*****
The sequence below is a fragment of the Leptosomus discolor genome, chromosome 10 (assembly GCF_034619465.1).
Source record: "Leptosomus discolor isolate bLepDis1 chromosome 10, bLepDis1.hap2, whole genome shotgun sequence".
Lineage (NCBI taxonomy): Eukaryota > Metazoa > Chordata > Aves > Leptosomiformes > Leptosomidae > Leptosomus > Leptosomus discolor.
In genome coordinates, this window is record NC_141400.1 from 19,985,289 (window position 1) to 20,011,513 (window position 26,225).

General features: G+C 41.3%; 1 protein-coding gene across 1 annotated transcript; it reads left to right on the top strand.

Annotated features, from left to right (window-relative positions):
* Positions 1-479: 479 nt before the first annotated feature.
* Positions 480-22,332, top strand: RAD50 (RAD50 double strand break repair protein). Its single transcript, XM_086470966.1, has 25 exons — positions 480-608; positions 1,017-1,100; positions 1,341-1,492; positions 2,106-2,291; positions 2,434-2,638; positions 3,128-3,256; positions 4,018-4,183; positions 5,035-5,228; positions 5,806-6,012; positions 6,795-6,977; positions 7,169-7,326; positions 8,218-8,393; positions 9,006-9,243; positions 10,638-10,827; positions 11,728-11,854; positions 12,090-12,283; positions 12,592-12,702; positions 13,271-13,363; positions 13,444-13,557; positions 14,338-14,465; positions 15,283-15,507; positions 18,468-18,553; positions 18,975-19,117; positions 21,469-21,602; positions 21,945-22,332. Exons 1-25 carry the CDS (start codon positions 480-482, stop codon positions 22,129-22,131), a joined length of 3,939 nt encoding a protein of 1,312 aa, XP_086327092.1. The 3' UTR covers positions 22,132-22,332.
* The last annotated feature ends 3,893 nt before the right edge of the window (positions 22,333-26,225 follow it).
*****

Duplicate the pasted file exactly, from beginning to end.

The sequence below is a fragment of the Leptosomus discolor genome, chromosome 10 (assembly GCF_034619465.1).
Source record: "Leptosomus discolor isolate bLepDis1 chromosome 10, bLepDis1.hap2, whole genome shotgun sequence".
Lineage (NCBI taxonomy): Eukaryota > Metazoa > Chordata > Aves > Leptosomiformes > Leptosomidae > Leptosomus > Leptosomus discolor.
In genome coordinates, this window is record NC_141400.1 from 19,985,289 (window position 1) to 20,011,513 (window position 26,225).

General features: G+C 41.3%; 1 protein-coding gene across 1 annotated transcript; it reads left to right on the top strand.

Annotated features, from left to right (window-relative positions):
* Positions 1-479: 479 nt before the first annotated feature.
* Positions 480-22,332, top strand: RAD50 (RAD50 double strand break repair protein). Its single transcript, XM_086470966.1, has 25 exons — positions 480-608; positions 1,017-1,100; positions 1,341-1,492; positions 2,106-2,291; positions 2,434-2,638; positions 3,128-3,256; positions 4,018-4,183; positions 5,035-5,228; positions 5,806-6,012; positions 6,795-6,977; positions 7,169-7,326; positions 8,218-8,393; positions 9,006-9,243; positions 10,638-10,827; positions 11,728-11,854; positions 12,090-12,283; positions 12,592-12,702; positions 13,271-13,363; positions 13,444-13,557; positions 14,338-14,465; positions 15,283-15,507; positions 18,468-18,553; positions 18,975-19,117; positions 21,469-21,602; positions 21,945-22,332. Exons 1-25 carry the CDS (start codon positions 480-482, stop codon positions 22,129-22,131), a joined length of 3,939 nt encoding a protein of 1,312 aa, XP_086327092.1. The 3' UTR covers positions 22,132-22,332.
* The last annotated feature ends 3,893 nt before the right edge of the window (positions 22,333-26,225 follow it).